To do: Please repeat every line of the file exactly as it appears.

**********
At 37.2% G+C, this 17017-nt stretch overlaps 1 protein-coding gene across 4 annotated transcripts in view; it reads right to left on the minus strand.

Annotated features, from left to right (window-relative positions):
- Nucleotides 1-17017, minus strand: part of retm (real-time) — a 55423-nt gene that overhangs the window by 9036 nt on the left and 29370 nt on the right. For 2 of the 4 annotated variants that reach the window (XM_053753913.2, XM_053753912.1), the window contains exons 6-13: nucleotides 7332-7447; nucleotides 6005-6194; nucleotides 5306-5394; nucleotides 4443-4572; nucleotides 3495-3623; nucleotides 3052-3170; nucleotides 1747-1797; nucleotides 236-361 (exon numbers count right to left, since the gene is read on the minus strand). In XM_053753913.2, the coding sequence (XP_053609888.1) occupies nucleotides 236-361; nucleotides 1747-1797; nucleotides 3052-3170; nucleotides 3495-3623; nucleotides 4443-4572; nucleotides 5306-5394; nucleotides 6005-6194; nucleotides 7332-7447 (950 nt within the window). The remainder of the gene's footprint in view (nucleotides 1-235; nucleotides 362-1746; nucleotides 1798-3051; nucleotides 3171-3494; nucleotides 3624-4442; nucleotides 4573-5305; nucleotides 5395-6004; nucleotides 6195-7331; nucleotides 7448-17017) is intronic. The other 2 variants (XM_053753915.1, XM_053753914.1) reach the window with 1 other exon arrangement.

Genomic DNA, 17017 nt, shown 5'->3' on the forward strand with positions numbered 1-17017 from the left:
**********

At 37.2% G+C, this 17017-nt stretch overlaps 1 protein-coding gene across 4 annotated transcripts in view; it reads right to left on the minus strand.

Annotated features, from left to right (window-relative positions):
- Nucleotides 1-17017, minus strand: part of retm (real-time) — a 55423-nt gene that overhangs the window by 9036 nt on the left and 29370 nt on the right. For 2 of the 4 annotated variants that reach the window (XM_053753913.2, XM_053753912.1), the window contains exons 6-13: nucleotides 7332-7447; nucleotides 6005-6194; nucleotides 5306-5394; nucleotides 4443-4572; nucleotides 3495-3623; nucleotides 3052-3170; nucleotides 1747-1797; nucleotides 236-361 (exon numbers count right to left, since the gene is read on the minus strand). In XM_053753913.2, the coding sequence (XP_053609888.1) occupies nucleotides 236-361; nucleotides 1747-1797; nucleotides 3052-3170; nucleotides 3495-3623; nucleotides 4443-4572; nucleotides 5306-5394; nucleotides 6005-6194; nucleotides 7332-7447 (950 nt within the window). The remainder of the gene's footprint in view (nucleotides 1-235; nucleotides 362-1746; nucleotides 1798-3051; nucleotides 3171-3494; nucleotides 3624-4442; nucleotides 4573-5305; nucleotides 5395-6004; nucleotides 6195-7331; nucleotides 7448-17017) is intronic. The other 2 variants (XM_053753915.1, XM_053753914.1) reach the window with 1 other exon arrangement.

Genomic DNA, 17017 nt, shown 5'->3' on the forward strand with positions numbered 1-17017 from the left: